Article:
Those of you that luxuriate in the warmth of high summer, spare a thought for Mr Pussy who has a fur coat surgically attached and spends his languorous days stretched out upon the floor in a heat-induced stupor. As the sun reaches its zenith, his activity declines and he seeks the deep shadow, the cooling breeze and the bare wooden floor to stretch out and fall into a deep trance that can transport him far away to the loss of his physical being. Mr Pussy’s refined nature is such that even these testing conditions provide an opportunity for him to show grace, transcending dreamy resignation to explore an area of meditation of which he is the supreme proponent.
In the early morning and late afternoon, you will see him on the first floor window sill here in Spitalfields, taking advantage of the draught of air through the house. With his aristocratic attitude, Mr Pussy seeks amusement in watching the passersby from his high vantage point on the street frontage and enjoys lapping water from his dish on the kitchen window sill at the back of the house, where in the evenings he also likes to look down upon the foxes gambolling in the yard.
Whereas in winter it is Mr Pussy’s custom to curl up in a ball to exclude drafts, in these balmy days he prefers to stretch out to maximize the air flow around his body. There is a familiar sequence to his actions, as particular as stages in yoga. Finding a sympathetic location with the advantage of cross currents and shade from direct light, at first Mr Pussy will sit to consider the suitability of the circumstance before rolling onto his side and releasing the muscles in his limbs, revealing that he is irrevocably set upon the path of total relaxation.
Delighting in the sensuous moment, Mr Pussy stretches out to his maximum length of over three feet long, curling his spine and splaying his legs at angles, creating an impression of the frozen moment of a leap, just like those wooden horses on fairground rides. Extending every muscle and toe, his glinting claws unsheath and his eyes widen gleaming gold, until the stretch reaches it full extent and subsides in the manner of a wave upon the ocean, as Mr Pussy slackens his limbs to lie peacefully with heavy lids descending.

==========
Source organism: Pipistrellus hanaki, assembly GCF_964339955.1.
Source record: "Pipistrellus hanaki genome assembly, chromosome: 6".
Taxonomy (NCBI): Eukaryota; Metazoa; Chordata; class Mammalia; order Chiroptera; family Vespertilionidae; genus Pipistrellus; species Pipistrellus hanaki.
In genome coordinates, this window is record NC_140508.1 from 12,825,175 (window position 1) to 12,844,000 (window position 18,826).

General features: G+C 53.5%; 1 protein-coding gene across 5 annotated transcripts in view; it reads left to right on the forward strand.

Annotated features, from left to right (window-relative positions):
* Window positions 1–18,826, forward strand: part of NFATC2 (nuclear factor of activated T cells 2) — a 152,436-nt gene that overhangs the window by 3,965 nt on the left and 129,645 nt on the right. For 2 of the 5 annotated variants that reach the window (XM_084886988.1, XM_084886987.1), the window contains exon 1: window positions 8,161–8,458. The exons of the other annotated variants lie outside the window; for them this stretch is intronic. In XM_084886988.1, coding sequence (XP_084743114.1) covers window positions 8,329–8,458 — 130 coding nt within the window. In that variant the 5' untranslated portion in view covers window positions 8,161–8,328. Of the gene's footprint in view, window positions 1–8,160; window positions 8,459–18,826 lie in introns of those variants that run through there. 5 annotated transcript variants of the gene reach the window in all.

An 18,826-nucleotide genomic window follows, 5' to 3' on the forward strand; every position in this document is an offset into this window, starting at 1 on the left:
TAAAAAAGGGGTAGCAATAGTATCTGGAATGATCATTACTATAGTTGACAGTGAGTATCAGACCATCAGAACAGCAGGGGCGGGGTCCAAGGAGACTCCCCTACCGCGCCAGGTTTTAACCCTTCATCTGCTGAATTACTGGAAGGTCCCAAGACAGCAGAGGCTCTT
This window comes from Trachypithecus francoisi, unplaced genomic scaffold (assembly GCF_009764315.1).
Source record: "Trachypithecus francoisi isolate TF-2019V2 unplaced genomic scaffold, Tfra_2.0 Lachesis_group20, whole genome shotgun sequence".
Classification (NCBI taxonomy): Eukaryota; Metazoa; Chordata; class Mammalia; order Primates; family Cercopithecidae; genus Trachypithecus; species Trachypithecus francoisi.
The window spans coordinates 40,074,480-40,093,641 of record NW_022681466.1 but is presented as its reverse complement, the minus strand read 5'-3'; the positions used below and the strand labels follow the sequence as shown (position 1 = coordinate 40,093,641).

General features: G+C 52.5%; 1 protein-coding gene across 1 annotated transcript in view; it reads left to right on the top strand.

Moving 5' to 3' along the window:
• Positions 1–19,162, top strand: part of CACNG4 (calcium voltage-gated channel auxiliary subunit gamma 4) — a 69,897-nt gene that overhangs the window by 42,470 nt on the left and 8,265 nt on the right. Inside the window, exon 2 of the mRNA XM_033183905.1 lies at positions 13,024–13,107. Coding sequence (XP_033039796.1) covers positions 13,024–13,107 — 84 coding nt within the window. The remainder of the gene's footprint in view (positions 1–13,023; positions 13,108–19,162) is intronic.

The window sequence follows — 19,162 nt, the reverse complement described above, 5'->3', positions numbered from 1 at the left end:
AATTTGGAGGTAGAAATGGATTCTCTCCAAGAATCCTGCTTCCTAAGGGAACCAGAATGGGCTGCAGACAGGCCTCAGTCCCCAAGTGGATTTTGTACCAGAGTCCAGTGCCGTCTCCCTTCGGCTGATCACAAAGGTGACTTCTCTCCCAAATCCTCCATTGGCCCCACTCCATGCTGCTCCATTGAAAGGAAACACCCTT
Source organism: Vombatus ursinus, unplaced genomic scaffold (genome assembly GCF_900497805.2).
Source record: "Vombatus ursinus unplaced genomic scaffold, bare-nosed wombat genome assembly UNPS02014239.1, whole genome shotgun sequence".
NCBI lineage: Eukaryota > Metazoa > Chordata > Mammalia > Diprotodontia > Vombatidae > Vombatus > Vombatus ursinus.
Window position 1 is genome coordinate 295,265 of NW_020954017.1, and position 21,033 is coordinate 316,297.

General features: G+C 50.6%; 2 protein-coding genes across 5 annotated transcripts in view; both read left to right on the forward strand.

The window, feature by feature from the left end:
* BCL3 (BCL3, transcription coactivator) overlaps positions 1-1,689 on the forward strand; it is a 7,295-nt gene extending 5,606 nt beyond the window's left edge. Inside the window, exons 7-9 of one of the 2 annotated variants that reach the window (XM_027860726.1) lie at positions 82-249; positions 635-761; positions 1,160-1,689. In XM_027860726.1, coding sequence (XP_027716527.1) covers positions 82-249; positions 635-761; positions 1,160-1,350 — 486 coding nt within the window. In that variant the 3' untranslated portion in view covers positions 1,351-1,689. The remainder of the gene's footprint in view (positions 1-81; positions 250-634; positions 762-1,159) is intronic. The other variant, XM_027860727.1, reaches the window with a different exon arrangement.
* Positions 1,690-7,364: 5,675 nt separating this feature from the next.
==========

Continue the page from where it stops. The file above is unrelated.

In this position that resembles a carcass on the floor, Mr Pussy can undertake his journey into dreams, apparent by his twitching eyelids and limbs as he runs through the dark forest of his feline unconscious where prey are to be found in abundance. Vulnerable as an infant, sometimes Mr Pussy cries to himself in his dream, an internal murmur of indeterminate emotion, evoking a mysterious fantasy that I can never be party to. It is somewhere beyond thought or language. I can only wonder if his arcadia is like that in Paolo Uccello’s “Hunt in the Forest” or whether Mr Pussy’s dreamscape resembles the watermeadows of the River Exe, the location of his youthful safaris.
There is another stage, beyond dreams, signalled when Mr Pussy rolls onto his back with his front paws distended like a child in the womb, almost in prayer. His back legs splayed to either side, his head tilts back, his jaw loosens and his mouth opens a little, just sufficient to release his shallow breath – and Mr Pussy is gone. Silent and inanimate, he looks like a baby and yet very old at the same time. The heat relaxes Mr Pussy’s connection to the world and he falls, he lets himself go far away on a spiritual odyssey. It is somewhere deep and somewhere cool, he is out of his body, released from the fur coat at last.
Startled upon awakening from his trance, like a deep-sea diver ascending too quickly, Mr Pussy squints at me as he recovers recognition, giving his brains a good shake, now the heat of the day has subsided. Lolloping down the stairs, still loose-limbed, he strolls out of the house into the garden and takes a dust bath under a tree, spending the next hour washing it out and thereby cleansing the sticky perspiration from his fur.
Regrettably the climatic conditions that subdue Mr Pussy by day, also enliven him by night. At first light, when the dawn chorus commences, he stands on the floor at my bedside, scratches a little and calls to me. I waken to discover two golden eyes filling my field of vision. I roll over at my peril, because this will provoke Mr Pussy to walk to the end of the bed and scratch my toes sticking out under the sheet, causing me to wake again with a cry of pain. Having no choice but to rise, accepting his forceful invitation to appreciate the manifold joys of early morning in high summer in Spitalfields, it is not an entirely unwelcome obligation.
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With his weathered features, grizzled beard, sea captain’s cap and denim bib overalls, Silhouette Artist Matyas Selmeczi looks like he has just stepped off a boat and out of another century. For several years now, Matyas has been a fixture in Spitalfields and is to be found at the entrance to the Backyard Market off Brick Lane each Saturday and Sunday, where Contributing Photographer Colin O’Brien & I paid him a visit last weekend.